"The Contracting Officer may waive or postpone the test if sufficient water is not available."
The thought that these pumps could simply not have any water put through them before the contractor is paid is in-freaking-conceivable. Yet there it is, smack in the middle of the specs.
So where does such an idea come from?
The Corps has its engineering contractors use generic specifications for its projects, which are then modified to suit the particular project. The specifications are officially known as the "Unified Facilities Guide Specifications," or UFGS, and are made available by the National Institute of Building Sciences through their "Whole Building Design Guide" website. Other branches of the military use them too.
From the WBDG page, we can look at the unmodified version of the spec I quoted from, Section 22 10 00.00 10 [Note: the "10" at the end of the spec number indicates it is only used by the Corps]. In the generic paragraph on wet testing we find much the same verbiage as in the WCC version:
"Each pump unit shall be given a test under load, at or near normal operating conditions, for at least [_____] hours or as directed by the Contracting Officer; the test will be witnessed by the Government. Provide all supplies and equipment required to conduct the test. During the test the operation of the pumps will be observed and measurements of[ sound,] vibration and bearing temperatures shall be taken and recorded. Without additional costs to the Government, make all changes and correct any errors for which the Contractor is responsible. The Contracting Officer may waive or postpone the test if sufficient water is not available. Appropriate changes will then be made to the contract."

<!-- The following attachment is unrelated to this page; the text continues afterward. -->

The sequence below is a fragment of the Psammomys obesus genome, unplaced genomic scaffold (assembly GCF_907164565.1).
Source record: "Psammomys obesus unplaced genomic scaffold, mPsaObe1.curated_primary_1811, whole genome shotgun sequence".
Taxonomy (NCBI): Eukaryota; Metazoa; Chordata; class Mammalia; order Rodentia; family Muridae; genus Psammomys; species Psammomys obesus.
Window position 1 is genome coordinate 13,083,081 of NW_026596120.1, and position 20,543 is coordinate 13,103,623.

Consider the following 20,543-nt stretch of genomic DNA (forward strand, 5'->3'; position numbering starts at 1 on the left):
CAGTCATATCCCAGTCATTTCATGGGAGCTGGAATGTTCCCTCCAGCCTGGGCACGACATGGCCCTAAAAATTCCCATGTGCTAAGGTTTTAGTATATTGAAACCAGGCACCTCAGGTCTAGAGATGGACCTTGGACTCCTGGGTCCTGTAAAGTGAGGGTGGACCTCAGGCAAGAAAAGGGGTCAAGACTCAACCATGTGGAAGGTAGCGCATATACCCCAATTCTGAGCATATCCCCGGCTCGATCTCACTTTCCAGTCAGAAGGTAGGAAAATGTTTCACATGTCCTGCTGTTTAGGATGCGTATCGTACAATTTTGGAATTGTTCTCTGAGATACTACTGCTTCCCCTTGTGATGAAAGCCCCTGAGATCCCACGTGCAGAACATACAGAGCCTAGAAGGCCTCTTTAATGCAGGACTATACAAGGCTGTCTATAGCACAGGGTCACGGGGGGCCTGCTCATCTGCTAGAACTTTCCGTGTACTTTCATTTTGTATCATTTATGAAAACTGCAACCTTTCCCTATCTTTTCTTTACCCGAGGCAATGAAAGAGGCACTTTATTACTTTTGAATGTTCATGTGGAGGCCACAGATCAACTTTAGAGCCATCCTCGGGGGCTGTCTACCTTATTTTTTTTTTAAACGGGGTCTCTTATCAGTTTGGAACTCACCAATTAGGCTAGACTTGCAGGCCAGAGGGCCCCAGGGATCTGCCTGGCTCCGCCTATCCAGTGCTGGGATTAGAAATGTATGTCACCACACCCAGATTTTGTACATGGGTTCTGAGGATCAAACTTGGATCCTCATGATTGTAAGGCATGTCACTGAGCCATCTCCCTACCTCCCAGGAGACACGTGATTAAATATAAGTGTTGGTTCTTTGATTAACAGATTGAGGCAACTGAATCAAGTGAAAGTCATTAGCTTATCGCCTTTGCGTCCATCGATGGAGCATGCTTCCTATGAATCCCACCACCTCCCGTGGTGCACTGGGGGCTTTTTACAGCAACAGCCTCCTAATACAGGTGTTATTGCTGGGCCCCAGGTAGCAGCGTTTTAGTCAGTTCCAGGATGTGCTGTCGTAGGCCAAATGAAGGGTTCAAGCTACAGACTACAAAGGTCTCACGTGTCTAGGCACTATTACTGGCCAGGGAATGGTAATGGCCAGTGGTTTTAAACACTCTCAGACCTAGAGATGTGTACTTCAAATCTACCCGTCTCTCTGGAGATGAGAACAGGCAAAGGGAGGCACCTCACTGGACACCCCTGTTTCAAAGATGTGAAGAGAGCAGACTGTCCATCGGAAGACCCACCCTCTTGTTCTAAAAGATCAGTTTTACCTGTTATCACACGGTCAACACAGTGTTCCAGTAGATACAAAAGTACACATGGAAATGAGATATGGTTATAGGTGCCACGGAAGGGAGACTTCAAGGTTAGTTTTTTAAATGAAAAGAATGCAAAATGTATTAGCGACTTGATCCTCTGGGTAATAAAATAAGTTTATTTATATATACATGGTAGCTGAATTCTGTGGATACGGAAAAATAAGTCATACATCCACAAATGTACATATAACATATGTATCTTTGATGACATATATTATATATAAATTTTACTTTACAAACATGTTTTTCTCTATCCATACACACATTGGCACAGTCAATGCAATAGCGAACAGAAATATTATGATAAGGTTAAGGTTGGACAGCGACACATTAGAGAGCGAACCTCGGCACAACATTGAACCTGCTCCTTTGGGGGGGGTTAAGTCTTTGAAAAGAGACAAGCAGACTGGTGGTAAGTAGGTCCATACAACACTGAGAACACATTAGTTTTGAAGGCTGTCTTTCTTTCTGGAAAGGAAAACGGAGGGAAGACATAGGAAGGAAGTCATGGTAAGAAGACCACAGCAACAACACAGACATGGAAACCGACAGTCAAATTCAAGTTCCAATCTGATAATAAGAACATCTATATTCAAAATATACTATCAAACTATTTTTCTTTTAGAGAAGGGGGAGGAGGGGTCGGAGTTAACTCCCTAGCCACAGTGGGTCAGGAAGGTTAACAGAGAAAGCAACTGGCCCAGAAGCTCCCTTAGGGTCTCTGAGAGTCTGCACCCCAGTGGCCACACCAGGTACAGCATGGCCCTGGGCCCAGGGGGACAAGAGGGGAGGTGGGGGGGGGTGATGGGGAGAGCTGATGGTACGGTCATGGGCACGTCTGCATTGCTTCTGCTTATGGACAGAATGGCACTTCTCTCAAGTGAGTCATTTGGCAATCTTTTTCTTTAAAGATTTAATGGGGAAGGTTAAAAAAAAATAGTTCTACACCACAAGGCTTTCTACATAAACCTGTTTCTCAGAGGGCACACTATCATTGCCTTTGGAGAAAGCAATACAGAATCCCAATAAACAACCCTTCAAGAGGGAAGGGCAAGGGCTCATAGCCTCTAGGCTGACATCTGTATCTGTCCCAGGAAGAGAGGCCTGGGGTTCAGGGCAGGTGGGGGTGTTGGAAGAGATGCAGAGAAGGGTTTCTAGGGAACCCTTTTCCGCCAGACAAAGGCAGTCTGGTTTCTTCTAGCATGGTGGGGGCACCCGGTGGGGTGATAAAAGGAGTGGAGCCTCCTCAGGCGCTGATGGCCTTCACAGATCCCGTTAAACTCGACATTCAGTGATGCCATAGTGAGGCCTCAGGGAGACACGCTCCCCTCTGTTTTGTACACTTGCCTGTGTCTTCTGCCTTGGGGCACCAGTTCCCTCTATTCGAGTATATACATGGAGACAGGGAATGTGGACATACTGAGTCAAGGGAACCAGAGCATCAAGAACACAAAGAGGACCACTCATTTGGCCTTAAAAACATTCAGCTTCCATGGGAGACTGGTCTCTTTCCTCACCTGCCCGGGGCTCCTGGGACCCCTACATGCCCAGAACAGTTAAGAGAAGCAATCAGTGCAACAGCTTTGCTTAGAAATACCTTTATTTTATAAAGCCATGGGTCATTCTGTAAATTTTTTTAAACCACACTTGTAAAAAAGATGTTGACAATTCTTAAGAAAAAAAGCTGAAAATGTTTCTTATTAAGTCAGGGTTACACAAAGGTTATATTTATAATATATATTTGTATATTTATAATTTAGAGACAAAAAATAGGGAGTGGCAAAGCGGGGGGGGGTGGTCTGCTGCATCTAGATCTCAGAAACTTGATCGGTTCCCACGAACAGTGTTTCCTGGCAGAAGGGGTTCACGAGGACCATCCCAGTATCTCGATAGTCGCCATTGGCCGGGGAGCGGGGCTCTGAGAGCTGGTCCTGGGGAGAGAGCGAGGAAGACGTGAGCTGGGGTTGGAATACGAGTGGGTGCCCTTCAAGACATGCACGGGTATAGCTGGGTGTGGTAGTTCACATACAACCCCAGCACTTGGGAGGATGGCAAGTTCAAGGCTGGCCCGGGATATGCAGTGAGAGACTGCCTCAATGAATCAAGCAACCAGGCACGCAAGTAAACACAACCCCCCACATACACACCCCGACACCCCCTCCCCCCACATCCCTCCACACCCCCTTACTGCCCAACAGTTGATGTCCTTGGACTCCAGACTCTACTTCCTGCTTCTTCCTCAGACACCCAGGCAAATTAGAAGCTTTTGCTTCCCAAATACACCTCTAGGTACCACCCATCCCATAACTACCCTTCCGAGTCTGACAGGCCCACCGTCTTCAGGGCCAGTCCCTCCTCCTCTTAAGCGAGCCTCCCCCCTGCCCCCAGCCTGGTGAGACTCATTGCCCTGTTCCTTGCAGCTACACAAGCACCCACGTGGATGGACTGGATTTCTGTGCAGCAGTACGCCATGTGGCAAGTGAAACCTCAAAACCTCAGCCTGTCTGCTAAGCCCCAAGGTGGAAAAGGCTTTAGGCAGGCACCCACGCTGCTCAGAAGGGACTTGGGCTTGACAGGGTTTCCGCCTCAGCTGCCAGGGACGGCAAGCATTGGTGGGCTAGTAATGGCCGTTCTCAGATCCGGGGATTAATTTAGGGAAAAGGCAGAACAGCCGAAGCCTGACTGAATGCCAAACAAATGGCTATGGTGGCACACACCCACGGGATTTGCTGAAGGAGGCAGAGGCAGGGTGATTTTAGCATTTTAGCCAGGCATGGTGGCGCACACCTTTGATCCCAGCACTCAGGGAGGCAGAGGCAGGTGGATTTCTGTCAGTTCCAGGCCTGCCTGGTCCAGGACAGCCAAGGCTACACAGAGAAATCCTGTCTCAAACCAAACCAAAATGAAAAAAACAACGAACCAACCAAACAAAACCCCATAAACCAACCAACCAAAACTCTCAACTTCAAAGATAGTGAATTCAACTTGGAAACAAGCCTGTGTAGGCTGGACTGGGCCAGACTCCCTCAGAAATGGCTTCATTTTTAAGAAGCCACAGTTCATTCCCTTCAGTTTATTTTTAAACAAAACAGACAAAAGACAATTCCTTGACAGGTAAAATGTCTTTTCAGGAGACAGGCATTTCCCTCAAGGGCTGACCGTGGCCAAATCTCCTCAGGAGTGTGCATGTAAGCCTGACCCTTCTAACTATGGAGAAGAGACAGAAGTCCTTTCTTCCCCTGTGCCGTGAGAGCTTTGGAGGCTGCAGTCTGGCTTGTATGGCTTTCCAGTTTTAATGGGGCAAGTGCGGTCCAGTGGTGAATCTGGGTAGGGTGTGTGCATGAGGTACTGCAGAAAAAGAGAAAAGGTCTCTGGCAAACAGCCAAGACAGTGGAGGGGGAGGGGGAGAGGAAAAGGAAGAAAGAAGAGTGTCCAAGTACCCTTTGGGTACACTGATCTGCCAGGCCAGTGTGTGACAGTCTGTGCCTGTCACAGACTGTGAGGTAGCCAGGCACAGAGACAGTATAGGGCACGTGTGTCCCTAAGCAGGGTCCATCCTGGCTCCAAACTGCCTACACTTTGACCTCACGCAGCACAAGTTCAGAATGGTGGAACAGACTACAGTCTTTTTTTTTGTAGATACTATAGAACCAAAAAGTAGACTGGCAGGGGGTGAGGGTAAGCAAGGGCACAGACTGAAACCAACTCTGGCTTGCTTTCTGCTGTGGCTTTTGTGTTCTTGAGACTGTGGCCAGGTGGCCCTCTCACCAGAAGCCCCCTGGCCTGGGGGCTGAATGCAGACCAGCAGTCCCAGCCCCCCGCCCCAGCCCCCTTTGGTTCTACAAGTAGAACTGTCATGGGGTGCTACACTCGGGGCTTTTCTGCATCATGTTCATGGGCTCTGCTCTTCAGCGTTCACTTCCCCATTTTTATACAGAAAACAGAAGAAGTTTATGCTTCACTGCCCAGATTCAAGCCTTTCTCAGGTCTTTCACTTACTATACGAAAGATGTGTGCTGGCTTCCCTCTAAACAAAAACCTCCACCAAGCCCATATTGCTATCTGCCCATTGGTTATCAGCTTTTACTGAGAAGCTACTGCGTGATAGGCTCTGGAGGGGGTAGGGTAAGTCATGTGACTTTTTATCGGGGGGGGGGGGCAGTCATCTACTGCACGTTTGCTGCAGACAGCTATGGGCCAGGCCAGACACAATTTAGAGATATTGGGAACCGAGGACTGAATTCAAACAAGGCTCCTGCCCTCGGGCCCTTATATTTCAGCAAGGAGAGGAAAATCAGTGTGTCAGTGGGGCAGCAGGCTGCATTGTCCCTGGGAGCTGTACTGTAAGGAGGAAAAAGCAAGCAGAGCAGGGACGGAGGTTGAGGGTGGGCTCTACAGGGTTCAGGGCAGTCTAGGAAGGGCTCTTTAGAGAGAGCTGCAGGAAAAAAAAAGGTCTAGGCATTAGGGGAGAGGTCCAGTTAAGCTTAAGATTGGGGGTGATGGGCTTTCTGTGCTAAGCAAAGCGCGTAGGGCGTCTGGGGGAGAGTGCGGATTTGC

The stuff in brackets is where the engineer needs to make a decision and either fill in a blank, or choose to keep a particular word or phrase. In this case, one of those bracketed bits is the duration of the test.
Above that paragraph in the generic UFGS specification is this paragraph intended as guidance to the specifying engineer:
"NOTE: The longest period should be used if water for testing will be available. The estimated water available and the number of pumps requiring tests should be considered when specifying length of tests. Sound testing, if required would only establish a base line for future reference. Consult HI 9.1-9.9."
So, from the fact that the blank got filled in with a "4," the Corps (or more likely their consultants) may believe that water will only be available for 4 hours before it gets too low in the canals. I personally doubt that's the case if they run the tests one pump at a time, though who knows? The Corps releases everything with an eye dropper. Hopefully some reporter will remember to ask about the test duration this spring in between taking down ridiculous Corps quotes about how many swimming pools could be emptied really fast by the pumps.
However, the fact the sentence, "The Contracting Officer may waive or postpone the test if sufficient water is not available," made it from the generic version of the specification all the way to the final, as-purchased version is insane. I'm not sure there's any more critical test of the hurricane protection system on the West Bank than the field wet test of the pumps at the billion-dollar-plus WCC, yet the Corps just blithely wrote the ability of its own Contracting Officer to cancel the test at a whim into the contract. That sentence should read, "The test may be postponed by the Contracting Officer if sufficient water is not available, but it may not be waived."
Now we know 8 pumps will be tested this spring, with cameras pointing at them (though not likely for four hours) and invited press corralled off to the side. But what of the other 3 pumps? Will the Corps invite the press out for those tests? No. Will we ever hear about them? No. Will we know if they even took place, or if they were waived due to low water? Probably not. But this is meant to put the Corps on notice: people are watching.